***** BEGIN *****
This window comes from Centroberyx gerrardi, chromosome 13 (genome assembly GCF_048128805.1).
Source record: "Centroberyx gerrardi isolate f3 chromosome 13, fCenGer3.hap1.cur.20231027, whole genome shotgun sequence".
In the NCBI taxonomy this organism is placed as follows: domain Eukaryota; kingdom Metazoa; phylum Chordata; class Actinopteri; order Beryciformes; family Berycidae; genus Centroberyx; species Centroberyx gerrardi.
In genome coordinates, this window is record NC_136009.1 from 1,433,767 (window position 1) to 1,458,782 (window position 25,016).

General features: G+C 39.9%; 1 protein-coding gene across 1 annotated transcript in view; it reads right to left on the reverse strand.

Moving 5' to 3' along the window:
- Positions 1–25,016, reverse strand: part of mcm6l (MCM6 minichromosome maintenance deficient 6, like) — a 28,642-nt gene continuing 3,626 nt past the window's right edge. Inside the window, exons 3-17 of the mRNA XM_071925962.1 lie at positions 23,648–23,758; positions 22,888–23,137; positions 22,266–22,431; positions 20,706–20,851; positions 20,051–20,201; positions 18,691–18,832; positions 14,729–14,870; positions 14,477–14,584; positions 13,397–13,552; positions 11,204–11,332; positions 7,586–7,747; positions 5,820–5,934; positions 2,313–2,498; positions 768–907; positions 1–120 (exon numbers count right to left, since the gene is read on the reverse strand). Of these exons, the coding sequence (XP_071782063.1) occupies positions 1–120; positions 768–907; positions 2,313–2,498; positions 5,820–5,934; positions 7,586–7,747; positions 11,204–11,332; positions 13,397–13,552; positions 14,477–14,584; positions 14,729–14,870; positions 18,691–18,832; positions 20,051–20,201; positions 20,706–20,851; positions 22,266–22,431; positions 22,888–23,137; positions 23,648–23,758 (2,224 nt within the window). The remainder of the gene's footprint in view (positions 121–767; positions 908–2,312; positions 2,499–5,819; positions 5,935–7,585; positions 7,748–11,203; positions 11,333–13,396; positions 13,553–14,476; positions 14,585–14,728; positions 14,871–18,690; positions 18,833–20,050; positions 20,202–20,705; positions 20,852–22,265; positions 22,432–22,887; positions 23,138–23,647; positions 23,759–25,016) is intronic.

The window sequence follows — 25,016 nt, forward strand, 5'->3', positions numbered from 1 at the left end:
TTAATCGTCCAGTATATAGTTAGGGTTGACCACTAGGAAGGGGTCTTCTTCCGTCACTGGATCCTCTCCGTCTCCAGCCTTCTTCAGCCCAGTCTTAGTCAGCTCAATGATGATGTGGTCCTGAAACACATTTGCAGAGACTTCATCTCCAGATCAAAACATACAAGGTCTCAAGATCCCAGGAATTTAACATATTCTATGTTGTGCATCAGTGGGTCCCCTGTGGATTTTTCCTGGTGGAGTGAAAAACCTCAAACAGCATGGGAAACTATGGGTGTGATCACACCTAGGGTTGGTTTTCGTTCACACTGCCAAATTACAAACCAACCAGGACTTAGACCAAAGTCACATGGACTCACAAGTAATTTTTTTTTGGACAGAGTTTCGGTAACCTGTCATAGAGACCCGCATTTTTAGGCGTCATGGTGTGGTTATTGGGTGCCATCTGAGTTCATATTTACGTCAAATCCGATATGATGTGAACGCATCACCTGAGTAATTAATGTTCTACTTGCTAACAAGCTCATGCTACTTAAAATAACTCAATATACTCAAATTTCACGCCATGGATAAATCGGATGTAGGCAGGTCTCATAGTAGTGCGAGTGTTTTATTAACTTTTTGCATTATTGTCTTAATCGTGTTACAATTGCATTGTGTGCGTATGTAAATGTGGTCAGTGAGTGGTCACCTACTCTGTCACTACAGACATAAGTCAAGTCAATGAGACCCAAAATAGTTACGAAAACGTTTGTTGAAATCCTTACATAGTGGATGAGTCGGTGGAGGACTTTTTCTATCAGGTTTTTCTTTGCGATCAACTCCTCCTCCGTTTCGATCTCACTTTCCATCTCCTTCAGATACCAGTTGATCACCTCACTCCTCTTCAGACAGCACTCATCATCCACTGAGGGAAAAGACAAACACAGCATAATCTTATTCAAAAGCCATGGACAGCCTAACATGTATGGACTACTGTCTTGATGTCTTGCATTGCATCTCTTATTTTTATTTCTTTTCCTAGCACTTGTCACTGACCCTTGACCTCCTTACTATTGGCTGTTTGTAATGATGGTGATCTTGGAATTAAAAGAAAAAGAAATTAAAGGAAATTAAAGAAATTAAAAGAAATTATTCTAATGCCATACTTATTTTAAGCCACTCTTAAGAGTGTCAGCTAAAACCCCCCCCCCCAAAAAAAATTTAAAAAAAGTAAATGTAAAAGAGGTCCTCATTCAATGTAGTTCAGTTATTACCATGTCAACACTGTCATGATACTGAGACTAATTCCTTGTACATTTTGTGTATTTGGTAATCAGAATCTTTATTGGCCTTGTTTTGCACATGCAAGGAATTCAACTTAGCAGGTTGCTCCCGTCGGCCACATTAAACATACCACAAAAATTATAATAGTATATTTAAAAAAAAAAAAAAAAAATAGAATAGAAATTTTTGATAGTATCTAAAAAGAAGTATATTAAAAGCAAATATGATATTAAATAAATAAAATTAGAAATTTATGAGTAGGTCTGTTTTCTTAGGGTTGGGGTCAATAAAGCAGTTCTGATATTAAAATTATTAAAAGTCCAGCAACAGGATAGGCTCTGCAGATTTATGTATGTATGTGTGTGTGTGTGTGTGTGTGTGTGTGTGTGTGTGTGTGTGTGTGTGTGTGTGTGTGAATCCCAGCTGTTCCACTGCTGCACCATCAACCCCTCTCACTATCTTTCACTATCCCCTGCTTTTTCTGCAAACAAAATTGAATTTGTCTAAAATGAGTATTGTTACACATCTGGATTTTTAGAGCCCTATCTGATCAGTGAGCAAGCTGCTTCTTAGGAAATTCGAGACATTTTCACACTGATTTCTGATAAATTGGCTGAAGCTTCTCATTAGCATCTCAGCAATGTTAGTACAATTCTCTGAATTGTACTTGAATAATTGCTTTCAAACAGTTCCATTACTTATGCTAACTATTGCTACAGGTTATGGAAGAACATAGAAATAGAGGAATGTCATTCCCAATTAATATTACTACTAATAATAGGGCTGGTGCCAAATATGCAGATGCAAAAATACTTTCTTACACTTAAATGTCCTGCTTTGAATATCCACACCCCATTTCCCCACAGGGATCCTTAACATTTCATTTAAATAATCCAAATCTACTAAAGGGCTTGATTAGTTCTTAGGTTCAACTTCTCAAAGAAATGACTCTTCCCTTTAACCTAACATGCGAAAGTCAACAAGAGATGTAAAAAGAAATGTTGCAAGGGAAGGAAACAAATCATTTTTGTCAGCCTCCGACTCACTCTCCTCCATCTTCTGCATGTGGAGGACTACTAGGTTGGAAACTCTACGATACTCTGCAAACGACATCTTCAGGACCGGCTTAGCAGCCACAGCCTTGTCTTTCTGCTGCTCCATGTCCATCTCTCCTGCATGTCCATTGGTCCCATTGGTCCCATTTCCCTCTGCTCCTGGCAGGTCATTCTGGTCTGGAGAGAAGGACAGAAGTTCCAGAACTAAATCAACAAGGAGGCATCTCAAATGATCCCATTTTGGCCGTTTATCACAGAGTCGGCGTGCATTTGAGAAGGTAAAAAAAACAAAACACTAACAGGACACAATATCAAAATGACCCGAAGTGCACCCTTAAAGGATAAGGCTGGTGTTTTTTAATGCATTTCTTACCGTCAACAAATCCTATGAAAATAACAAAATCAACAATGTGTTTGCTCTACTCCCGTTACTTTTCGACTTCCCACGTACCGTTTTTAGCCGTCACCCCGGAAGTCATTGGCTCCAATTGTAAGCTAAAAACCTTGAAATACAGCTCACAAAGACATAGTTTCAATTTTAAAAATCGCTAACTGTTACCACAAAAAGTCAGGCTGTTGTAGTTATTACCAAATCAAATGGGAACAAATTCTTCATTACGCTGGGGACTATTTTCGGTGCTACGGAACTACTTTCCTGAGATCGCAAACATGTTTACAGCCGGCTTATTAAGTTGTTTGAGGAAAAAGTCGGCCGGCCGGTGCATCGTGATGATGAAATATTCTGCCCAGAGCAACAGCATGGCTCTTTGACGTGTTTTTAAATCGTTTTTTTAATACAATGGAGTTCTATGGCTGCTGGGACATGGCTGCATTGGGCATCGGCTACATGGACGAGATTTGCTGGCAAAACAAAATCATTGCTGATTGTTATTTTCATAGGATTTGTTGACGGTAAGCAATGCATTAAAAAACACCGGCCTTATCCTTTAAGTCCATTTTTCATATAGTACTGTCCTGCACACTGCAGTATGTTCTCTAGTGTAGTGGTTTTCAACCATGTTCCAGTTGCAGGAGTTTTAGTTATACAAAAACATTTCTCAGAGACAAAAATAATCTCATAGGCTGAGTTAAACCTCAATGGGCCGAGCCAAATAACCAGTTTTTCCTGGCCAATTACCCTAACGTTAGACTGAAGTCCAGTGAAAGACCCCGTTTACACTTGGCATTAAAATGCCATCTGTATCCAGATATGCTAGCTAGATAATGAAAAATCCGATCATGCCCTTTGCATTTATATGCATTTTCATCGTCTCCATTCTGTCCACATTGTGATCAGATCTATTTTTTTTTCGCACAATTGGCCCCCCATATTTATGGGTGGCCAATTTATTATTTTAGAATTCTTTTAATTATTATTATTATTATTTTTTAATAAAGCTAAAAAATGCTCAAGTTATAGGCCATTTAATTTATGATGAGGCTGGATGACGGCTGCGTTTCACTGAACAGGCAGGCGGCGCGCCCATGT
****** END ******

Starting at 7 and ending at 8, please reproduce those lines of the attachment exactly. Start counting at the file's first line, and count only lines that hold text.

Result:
- Positions 1–25,016, reverse strand: part of mcm6l (MCM6 minichromosome maintenance deficient 6, like) — a 28,642-nt gene continuing 3,626 nt past the window's right edge. Inside the window, exons 3-17 of the mRNA XM_071925962.1 lie at positions 23,648–23,758; positions 22,888–23,137; positions 22,266–22,431; positions 20,706–20,851; positions 20,051–20,201; positions 18,691–18,832; positions 14,729–14,870; positions 14,477–14,584; positions 13,397–13,552; positions 11,204–11,332; positions 7,586–7,747; positions 5,820–5,934; positions 2,313–2,498; positions 768–907; positions 1–120 (exon numbers count right to left, since the gene is read on the reverse strand). Of these exons, the coding sequence (XP_071782063.1) occupies positions 1–120; positions 768–907; positions 2,313–2,498; positions 5,820–5,934; positions 7,586–7,747; positions 11,204–11,332; positions 13,397–13,552; positions 14,477–14,584; positions 14,729–14,870; positions 18,691–18,832; positions 20,051–20,201; positions 20,706–20,851; positions 22,266–22,431; positions 22,888–23,137; positions 23,648–23,758 (2,224 nt within the window). The remainder of the gene's footprint in view (positions 121–767; positions 908–2,312; positions 2,499–5,819; positions 5,935–7,585; positions 7,748–11,203; positions 11,333–13,396; positions 13,553–14,476; positions 14,585–14,728; positions 14,871–18,690; positions 18,833–20,050; positions 20,202–20,705; positions 20,852–22,265; positions 22,432–22,887; positions 23,138–23,647; positions 23,759–25,016) is intronic.

The window sequence follows — 25,016 nt, forward strand, 5'->3', positions numbered from 1 at the left end: